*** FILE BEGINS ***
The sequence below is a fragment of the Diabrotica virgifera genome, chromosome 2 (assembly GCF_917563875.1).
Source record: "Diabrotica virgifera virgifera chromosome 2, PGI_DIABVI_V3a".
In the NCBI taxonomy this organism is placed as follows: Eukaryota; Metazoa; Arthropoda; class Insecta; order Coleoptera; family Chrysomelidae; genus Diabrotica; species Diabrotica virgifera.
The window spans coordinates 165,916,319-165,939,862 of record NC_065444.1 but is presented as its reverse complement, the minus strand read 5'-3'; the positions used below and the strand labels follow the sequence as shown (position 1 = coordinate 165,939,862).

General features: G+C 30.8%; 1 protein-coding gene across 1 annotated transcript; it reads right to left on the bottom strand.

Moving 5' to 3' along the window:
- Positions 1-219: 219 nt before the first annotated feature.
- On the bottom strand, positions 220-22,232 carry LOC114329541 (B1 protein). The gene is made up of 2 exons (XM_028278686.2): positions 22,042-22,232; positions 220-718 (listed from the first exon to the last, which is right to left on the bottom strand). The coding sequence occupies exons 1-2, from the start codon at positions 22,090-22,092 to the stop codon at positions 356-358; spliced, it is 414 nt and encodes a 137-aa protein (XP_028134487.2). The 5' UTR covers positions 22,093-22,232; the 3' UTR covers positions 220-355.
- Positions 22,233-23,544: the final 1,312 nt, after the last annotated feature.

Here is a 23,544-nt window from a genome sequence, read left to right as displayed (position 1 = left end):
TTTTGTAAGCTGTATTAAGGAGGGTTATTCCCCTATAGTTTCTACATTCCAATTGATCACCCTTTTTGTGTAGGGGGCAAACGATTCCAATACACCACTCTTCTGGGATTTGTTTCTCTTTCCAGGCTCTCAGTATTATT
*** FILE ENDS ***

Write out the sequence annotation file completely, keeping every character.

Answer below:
The sequence below is a fragment of the Diabrotica virgifera genome, chromosome 2 (assembly GCF_917563875.1).
Source record: "Diabrotica virgifera virgifera chromosome 2, PGI_DIABVI_V3a".
In the NCBI taxonomy this organism is placed as follows: Eukaryota; Metazoa; Arthropoda; class Insecta; order Coleoptera; family Chrysomelidae; genus Diabrotica; species Diabrotica virgifera.
The window spans coordinates 165,916,319-165,939,862 of record NC_065444.1 but is presented as its reverse complement, the minus strand read 5'-3'; the positions used below and the strand labels follow the sequence as shown (position 1 = coordinate 165,939,862).

General features: G+C 30.8%; 1 protein-coding gene across 1 annotated transcript; it reads right to left on the bottom strand.

Moving 5' to 3' along the window:
- Positions 1-219: 219 nt before the first annotated feature.
- On the bottom strand, positions 220-22,232 carry LOC114329541 (B1 protein). The gene is made up of 2 exons (XM_028278686.2): positions 22,042-22,232; positions 220-718 (listed from the first exon to the last, which is right to left on the bottom strand). The coding sequence occupies exons 1-2, from the start codon at positions 22,090-22,092 to the stop codon at positions 356-358; spliced, it is 414 nt and encodes a 137-aa protein (XP_028134487.2). The 5' UTR covers positions 22,093-22,232; the 3' UTR covers positions 220-355.
- Positions 22,233-23,544: the final 1,312 nt, after the last annotated feature.

Here is a 23,544-nt window from a genome sequence, read left to right as displayed (position 1 = left end):
TTTTGTAAGCTGTATTAAGGAGGGTTATTCCCCTATAGTTTCTACATTCCAATTGATCACCCTTTTTGTGTAGGGGGCAAACGATTCCAATACACCACTCTTCTGGGATTTGTTTCTCTTTCCAGGCTCTCAGTATTATT